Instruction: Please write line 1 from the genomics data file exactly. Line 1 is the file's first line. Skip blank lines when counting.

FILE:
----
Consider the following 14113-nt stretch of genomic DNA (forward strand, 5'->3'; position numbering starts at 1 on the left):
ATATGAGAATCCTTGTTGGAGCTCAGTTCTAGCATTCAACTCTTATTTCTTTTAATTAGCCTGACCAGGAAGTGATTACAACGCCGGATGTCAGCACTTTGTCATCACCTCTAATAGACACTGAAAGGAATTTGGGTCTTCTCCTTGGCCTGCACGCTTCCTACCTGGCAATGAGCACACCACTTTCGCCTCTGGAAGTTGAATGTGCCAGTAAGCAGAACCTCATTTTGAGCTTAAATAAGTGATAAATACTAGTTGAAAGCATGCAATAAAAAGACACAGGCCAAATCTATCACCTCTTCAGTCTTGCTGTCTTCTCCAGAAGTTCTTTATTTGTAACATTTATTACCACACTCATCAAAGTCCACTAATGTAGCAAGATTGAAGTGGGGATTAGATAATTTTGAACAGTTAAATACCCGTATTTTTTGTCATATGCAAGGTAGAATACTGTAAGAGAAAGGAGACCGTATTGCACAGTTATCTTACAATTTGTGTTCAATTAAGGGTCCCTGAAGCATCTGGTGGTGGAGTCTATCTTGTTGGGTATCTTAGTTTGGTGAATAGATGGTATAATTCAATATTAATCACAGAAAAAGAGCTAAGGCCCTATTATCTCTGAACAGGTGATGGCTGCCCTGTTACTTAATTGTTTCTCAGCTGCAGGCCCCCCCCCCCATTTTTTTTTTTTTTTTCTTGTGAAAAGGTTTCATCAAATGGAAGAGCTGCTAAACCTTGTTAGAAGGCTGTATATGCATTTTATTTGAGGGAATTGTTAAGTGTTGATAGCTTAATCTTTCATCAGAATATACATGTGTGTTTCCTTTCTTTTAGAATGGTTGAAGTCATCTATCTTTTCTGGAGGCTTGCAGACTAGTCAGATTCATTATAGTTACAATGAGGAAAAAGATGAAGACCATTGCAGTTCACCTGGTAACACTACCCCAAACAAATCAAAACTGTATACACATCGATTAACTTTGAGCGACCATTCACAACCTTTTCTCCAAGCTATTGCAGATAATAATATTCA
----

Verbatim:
Consider the following 14113-nt stretch of genomic DNA (forward strand, 5'->3'; position numbering starts at 1 on the left):